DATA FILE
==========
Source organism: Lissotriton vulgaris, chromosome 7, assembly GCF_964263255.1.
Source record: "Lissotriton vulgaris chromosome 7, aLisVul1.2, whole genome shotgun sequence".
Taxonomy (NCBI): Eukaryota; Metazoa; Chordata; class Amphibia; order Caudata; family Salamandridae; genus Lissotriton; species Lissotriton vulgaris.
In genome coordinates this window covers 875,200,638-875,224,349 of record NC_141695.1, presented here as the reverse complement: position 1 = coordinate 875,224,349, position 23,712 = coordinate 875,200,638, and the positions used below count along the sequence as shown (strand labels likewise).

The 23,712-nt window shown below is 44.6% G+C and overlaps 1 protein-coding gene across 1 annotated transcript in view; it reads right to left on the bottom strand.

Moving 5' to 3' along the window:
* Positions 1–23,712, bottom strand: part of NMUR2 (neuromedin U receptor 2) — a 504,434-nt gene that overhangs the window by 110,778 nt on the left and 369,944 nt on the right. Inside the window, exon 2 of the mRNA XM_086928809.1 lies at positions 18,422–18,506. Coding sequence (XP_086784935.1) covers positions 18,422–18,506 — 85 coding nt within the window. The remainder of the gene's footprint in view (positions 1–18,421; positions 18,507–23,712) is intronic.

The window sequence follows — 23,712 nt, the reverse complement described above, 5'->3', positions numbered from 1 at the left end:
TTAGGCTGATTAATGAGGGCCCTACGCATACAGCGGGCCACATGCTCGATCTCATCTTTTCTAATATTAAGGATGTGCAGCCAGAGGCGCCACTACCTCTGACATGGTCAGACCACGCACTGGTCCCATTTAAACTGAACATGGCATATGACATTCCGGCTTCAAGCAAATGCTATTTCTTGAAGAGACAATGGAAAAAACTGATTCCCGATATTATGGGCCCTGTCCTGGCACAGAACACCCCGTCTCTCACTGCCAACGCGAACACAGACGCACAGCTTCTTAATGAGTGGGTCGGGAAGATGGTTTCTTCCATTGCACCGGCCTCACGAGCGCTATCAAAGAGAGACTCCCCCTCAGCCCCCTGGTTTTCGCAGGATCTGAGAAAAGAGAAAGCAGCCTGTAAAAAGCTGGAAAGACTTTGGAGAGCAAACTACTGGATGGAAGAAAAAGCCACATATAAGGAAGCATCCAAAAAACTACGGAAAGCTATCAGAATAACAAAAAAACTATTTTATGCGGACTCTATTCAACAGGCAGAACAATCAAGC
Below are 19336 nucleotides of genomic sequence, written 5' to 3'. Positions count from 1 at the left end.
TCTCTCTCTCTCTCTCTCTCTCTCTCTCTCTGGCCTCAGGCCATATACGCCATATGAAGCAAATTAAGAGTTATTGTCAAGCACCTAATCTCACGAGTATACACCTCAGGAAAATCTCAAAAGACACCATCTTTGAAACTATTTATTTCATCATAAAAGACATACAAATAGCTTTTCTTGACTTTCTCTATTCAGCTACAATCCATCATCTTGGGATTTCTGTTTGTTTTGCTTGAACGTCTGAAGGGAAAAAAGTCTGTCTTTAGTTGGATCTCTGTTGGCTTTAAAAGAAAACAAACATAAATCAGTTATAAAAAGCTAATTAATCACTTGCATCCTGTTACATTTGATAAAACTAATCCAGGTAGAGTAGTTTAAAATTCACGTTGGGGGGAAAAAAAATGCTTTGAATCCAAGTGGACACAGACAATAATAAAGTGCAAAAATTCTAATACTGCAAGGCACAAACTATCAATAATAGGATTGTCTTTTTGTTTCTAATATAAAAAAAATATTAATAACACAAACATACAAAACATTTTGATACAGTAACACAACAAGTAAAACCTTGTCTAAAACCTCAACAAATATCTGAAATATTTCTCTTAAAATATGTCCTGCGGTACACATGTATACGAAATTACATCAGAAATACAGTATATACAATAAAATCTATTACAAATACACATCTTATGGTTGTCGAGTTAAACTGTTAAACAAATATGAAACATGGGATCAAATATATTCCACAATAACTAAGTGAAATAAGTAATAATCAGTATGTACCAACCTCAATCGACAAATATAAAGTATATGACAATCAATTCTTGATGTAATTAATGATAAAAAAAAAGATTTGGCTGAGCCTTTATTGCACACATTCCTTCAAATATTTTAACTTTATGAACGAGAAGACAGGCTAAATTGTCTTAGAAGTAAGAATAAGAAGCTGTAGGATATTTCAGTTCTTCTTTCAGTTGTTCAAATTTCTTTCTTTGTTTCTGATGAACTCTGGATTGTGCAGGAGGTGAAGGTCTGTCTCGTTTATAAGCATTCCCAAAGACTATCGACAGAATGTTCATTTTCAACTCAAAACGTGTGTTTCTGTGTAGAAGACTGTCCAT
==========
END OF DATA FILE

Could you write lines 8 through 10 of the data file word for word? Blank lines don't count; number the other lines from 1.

The window sequence follows — 23,712 nt, the reverse complement described above, 5'->3', positions numbered from 1 at the left end:
TTAGGCTGATTAATGAGGGCCCTACGCATACAGCGGGCCACATGCTCGATCTCATCTTTTCTAATATTAAGGATGTGCAGCCAGAGGCGCCACTACCTCTGACATGGTCAGACCACGCACTGGTCCCATTTAAACTGAACATGGCATATGACATTCCGGCTTCAAGCAAATGCTATTTCTTGAAGAGACAATGGAAAAAACTGATTCCCGATATTATGGGCCCTGTCCTGGCACAGAACACCCCGTCTCTCACTGCCAACGCGAACACAGACGCACAGCTTCTTAATGAGTGGGTCGGGAAGATGGTTTCTTCCATTGCACCGGCCTCACGAGCGCTATCAAAGAGAGACTCCCCCTCAGCCCCCTGGTTTTCGCAGGATCTGAGAAAAGAGAAAGCAGCCTGTAAAAAGCTGGAAAGACTTTGGAGAGCAAACTACTGGATGGAAGAAAAAGCCACATATAAGGAAGCATCCAAAAAACTACGGAAAGCTATCAGAATAACAAAAAAACTATTTTATGCGGACTCTATTCAACAGGCAGAACAATCAAGC
Below are 19336 nucleotides of genomic sequence, written 5' to 3'. Positions count from 1 at the left end.